The built-in microphone is responsible for recording the pitch of the user, while the analog acoustic input signal is amplified and filtered to remove ambient noise. This signal is then sampled into a digital signal by the Analog-to-Digital Converter (ADC) of the ATmega1284P. The team then takes the FFT of the sampled signal and match peaks to the stored peaks in the passkey in the frequency domain. If a predefined number of stored peaks in the passkey are found in the stored frequency peaks of the microphone input signal, the system unlocks. Otherwise, it remains locked.

“Most security systems we find today are keypad and/or keyboard-based. Speech, rather than button-pressing and/or typing, is however the main means of communications for most people. It is therefore intuitive to have speech as the basis of encryption when considering human usability factors and ease-of-access.”

Interested in learning more about the megaAVR based system? You can read all about the project, including its components, mathematical theory, as well as how to create one for yourself here. In the meantime, be sure to watch its demo below.

Build your own Pebble Smartwatch

Why buy the latest smartwatch when you can make one yourself with off-the-shelf components and breakout boards? 

Despite the ongoing craze for wearable technology, most notably smartwatches, a number of young Makers are finding that can sometimes be a bit out of their price range. Rather than having to tirelessly scalvage funds and spend their savings, tinkerers like Jonathan Cook are electing to create their own devices. The aptly named Open-Source SmartWatch combines readily available breakout boards, careful soldering and a 3D-printed frame to make a one-of-a-kind timepiece that displays notifications from your smartphone, not to mention is easily customizable in function and pleasing to the eye. Aside from already being crowned winner of last year’s Arduino Challenge and having garnered “Maker of Merit” ribbons at Maker Faires, Cook recently featured his DIY accessory on MAKE: Magazine.


As the Maker notes, the watch design is pretty straightforward, consisting of four major components housed in a 3D-printed case: a battery charging circuit, vibrating motor for silent alerts, a programmable Microduino Core+ (ATmega644PA/ATmega1284P) with power regulation and BLE connectivity, and an OLED display with push-buttons.


“Breadboarding the project is a snap. Wiring it into a small enclosure meant for the wrist is quite another matter. Break out your fine-point soldering iron and follow these complete instructions.” As for its programmable core, Cook connected the Microduino board to a programming port, a BLE chip for communicating with a wearer’s mobile device, and a voltage regulating circuit.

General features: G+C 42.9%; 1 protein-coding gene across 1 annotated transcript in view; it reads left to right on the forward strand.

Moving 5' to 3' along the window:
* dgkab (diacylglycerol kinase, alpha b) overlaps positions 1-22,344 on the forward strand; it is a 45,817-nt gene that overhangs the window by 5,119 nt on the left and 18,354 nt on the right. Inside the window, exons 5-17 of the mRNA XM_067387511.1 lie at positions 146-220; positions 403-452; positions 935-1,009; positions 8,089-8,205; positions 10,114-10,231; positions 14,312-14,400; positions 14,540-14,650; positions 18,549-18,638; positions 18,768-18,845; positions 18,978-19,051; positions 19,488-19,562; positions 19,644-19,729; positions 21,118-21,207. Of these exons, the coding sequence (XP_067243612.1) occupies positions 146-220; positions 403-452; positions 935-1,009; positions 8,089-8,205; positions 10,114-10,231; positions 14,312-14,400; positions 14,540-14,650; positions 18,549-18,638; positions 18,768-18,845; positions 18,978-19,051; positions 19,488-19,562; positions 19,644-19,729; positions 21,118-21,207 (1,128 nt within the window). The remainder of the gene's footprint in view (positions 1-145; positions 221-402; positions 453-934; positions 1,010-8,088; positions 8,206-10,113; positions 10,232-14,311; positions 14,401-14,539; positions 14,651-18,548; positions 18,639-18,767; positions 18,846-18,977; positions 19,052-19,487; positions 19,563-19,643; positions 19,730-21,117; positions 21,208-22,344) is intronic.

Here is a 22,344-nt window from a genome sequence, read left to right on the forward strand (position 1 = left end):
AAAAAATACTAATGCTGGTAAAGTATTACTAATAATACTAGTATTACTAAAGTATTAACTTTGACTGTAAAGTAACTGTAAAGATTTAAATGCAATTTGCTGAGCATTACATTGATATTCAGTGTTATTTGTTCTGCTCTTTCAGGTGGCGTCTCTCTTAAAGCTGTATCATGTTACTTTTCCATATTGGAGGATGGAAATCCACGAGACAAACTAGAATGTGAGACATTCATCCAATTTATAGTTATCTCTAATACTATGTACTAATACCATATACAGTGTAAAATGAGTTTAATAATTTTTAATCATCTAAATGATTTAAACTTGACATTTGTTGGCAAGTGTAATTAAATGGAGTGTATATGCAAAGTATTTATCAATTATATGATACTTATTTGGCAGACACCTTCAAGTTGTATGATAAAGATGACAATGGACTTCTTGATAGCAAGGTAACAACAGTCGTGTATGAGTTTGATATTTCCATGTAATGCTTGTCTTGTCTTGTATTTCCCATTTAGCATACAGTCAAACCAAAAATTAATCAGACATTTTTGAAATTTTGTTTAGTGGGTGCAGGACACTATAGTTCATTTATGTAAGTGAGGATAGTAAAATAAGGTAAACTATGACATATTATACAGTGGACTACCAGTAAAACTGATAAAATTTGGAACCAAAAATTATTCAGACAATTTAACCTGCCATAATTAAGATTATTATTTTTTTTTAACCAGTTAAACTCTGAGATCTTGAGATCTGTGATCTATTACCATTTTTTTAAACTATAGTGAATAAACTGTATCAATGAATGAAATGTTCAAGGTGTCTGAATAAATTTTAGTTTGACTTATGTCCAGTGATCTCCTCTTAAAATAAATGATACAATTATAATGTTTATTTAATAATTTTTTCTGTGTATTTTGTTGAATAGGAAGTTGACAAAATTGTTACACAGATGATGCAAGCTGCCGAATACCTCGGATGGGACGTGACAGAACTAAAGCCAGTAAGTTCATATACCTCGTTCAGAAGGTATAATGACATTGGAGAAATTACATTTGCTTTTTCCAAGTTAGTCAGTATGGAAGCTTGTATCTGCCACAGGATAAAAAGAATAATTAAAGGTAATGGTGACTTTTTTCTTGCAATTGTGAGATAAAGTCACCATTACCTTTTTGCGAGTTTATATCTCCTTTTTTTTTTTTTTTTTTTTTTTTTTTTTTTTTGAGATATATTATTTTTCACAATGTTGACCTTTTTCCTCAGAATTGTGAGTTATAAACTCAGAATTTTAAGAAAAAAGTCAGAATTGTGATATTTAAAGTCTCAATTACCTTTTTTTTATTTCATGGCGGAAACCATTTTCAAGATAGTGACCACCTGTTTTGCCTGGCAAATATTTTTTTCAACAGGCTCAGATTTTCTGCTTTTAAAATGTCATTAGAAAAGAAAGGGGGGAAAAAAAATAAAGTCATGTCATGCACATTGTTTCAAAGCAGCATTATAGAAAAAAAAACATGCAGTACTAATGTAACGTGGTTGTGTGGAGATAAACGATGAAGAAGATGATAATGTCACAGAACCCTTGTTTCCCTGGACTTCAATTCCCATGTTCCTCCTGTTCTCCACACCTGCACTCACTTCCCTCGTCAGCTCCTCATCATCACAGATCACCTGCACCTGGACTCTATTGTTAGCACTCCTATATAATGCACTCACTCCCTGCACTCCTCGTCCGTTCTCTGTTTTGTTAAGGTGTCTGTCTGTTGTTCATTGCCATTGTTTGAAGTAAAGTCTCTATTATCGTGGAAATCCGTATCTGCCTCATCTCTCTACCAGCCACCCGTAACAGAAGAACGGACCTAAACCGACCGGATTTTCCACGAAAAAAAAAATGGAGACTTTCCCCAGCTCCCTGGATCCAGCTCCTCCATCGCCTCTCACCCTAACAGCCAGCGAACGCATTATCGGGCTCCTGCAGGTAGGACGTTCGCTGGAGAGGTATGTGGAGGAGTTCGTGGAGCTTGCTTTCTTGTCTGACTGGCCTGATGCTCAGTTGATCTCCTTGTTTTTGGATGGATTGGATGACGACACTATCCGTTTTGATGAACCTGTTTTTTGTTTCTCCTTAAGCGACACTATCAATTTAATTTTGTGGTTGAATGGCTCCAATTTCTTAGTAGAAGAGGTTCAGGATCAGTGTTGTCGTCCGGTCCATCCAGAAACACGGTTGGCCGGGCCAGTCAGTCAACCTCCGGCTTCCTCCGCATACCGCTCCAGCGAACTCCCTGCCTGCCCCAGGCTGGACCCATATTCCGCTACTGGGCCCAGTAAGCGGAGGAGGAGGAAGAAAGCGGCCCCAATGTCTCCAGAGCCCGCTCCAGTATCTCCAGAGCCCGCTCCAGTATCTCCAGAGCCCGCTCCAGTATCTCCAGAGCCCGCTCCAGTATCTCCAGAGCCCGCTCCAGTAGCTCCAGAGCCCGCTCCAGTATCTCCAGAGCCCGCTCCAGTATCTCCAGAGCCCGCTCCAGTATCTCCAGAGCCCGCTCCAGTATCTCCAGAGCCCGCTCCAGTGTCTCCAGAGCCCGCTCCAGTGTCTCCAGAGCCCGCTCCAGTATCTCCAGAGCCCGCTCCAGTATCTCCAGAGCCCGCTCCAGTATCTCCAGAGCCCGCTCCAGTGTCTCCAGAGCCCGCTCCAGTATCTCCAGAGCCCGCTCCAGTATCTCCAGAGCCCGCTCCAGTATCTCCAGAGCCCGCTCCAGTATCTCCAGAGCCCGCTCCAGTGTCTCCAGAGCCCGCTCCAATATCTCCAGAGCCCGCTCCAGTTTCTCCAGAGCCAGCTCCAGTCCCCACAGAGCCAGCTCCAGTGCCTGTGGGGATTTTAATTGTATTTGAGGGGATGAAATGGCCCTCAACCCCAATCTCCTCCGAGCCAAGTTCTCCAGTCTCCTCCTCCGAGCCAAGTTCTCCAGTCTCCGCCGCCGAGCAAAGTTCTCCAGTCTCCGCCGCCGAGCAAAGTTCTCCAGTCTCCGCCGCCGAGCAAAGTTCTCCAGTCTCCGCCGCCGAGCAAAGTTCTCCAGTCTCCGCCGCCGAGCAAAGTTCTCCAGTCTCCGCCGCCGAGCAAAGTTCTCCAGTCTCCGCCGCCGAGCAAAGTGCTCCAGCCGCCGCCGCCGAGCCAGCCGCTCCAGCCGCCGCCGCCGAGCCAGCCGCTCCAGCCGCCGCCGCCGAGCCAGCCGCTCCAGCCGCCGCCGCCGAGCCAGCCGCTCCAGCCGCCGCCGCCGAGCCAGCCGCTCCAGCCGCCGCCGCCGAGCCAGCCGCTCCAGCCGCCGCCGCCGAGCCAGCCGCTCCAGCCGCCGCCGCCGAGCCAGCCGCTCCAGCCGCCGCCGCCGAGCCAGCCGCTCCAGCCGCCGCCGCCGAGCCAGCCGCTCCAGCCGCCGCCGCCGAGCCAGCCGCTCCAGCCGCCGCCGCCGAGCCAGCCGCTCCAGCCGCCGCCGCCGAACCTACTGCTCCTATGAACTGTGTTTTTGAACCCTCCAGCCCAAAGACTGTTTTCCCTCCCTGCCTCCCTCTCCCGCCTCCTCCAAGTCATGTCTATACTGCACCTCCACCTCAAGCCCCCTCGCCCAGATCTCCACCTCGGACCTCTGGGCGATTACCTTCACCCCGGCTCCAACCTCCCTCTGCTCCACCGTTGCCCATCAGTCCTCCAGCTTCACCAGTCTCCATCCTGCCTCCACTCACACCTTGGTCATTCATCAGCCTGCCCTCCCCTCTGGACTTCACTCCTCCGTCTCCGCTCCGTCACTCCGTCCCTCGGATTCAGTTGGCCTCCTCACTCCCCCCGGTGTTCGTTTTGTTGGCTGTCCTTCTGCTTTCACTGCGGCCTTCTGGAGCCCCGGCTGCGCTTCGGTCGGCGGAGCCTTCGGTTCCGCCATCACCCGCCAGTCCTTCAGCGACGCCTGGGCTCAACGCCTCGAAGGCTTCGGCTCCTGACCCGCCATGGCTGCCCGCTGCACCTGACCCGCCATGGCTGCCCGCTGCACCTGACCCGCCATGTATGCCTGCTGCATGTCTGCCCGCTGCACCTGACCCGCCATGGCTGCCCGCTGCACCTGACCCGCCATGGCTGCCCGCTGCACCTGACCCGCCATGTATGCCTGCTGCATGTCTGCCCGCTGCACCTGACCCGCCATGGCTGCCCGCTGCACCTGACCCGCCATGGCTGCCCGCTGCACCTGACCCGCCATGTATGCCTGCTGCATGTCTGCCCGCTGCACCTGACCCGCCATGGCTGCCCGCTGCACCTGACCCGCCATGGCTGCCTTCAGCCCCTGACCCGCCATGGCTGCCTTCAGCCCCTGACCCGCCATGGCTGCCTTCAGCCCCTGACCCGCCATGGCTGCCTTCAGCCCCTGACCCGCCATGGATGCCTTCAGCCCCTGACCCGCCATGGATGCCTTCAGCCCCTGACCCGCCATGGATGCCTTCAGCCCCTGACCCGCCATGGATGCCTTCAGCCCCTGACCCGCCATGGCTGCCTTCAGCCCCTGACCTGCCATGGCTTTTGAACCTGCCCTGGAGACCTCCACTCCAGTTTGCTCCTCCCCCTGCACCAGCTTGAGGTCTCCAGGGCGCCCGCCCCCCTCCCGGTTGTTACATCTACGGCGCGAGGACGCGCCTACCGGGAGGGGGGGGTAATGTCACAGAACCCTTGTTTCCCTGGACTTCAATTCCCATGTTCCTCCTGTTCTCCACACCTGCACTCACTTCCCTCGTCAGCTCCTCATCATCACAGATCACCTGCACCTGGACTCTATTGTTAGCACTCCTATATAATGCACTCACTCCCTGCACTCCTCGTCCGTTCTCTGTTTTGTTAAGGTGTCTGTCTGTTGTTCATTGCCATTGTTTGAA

“A 3.7V 500mAh LiPo battery is wired to a JST connector and a two-position switch. Switched to the right, the circuit is in battery mode. Switched left, it’s ready for LiPo charging via the JST connector.”


Meanwhile, the Open-Souce SmartWatch’s vibrator circuit is comprised of a diode, 1K and 33Ω resistors, capacitor, NPN transistor, and motor. The circuit is then connected to the megaAVR based Microduino, which enables the device to buzz the wrist for an incoming call or alerts. Speaking of which, in addition to the typical time and date functionality as seen on any watch, Cook has sought out to develop an interface that any smartwatch wearer would want such as email access, Facebook notifications, Twitter updates, among a number of other features. Rounding out the design, the Maker implemented an OLED screen and a pair of tiny LEDs that are wired to seven of the digital pins on the ‘duino.


Those interested in learning more about the 3D-printed smartwatch can access a detailed step-by-step breakdown of the build here.

Brew your own craft beer with the touch of a button

It’s official: The Internet of Beer has arrived.

As the Internet of Things (IoT) continues to infiltrate our homes, we’re finding a number of new and unusual connected gadgets suited for both the kitchen and man cave, of course. At this year’s CES, we came across countless smart machines including the world’s first fully automatic, all-grain beer brewing appliance, which aspires to do the same for ale as the Keurig had done for coffee.


Imagine that, a product that can easily craft fresh beer right from the comfort of your home, as well as tap online resources and services with just a press of a smartphone button. The PicoBrew Zymatic is shaped like a metal oven — which measures 20.5” x 14.5” x 17” in size and weighs 50 pounds — and is driven by an ATmega1284P MCU running on Arduino-based firmware.

To make beer, a user simply pours their desired amount of malted barley, hops and water, then pushes a couple buttons to set a recipe. In just about hours, that water turns into beer. Fast forward a week of fermentation, and the countertop device produces nearly three gallons of some good ol’ ale.

Developed by Seattle-based veterans of Microsoft and the F&B industry, the team’s goal was to use IoT technology to simplify the brewing process, remove its associated menial tasks, and allow advanced beer making to be more accessible to the masses. Users simply place their beer ingredients (e.g. grains and hops) in a cartridge tray that goes inside the appliance. Once done, the beer can be poured and stored for days, or even a few weeks, while the machine itself cleans itself. Meaning, you can kick back with a brewski without having to worry about cleaning up. While the brewing is automated, the Zymatic also comes equipped with Wi-Fi and Ethernet connectivity, enabling users to control it from a mobile device.